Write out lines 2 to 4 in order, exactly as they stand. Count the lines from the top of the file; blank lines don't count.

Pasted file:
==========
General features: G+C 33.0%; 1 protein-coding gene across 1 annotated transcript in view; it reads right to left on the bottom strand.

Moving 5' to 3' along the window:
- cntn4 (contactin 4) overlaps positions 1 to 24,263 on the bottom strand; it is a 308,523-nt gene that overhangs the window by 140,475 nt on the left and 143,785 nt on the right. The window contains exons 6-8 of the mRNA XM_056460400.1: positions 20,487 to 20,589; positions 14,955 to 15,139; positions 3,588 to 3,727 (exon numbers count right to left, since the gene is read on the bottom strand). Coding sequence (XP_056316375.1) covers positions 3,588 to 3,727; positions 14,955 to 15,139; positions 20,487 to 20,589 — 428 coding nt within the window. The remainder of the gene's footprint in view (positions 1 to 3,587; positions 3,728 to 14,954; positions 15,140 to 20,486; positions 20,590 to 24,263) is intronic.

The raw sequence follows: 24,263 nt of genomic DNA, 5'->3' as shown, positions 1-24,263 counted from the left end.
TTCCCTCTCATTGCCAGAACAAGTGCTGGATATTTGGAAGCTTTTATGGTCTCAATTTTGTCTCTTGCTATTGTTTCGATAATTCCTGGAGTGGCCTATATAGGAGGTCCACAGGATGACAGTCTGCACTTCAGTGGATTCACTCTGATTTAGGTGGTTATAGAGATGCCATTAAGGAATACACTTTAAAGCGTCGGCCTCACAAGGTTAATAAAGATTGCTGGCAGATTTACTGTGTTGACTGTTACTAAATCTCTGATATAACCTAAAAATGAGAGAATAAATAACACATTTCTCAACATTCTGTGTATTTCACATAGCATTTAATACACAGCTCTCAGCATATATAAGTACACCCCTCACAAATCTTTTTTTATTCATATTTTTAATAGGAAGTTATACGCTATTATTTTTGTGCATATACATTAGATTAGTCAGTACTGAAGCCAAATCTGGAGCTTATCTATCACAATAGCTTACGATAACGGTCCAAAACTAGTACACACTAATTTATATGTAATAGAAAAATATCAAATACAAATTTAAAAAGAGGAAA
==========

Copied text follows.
Moving 5' to 3' along the window:
- cntn4 (contactin 4) overlaps positions 1 to 24,263 on the bottom strand; it is a 308,523-nt gene that overhangs the window by 140,475 nt on the left and 143,785 nt on the right. The window contains exons 6-8 of the mRNA XM_056460400.1: positions 20,487 to 20,589; positions 14,955 to 15,139; positions 3,588 to 3,727 (exon numbers count right to left, since the gene is read on the bottom strand). Coding sequence (XP_056316375.1) covers positions 3,588 to 3,727; positions 14,955 to 15,139; positions 20,487 to 20,589 — 428 coding nt within the window. The remainder of the gene's footprint in view (positions 1 to 3,587; positions 3,728 to 14,954; positions 15,140 to 20,486; positions 20,590 to 24,263) is intronic.

The raw sequence follows: 24,263 nt of genomic DNA, 5'->3' as shown, positions 1-24,263 counted from the left end.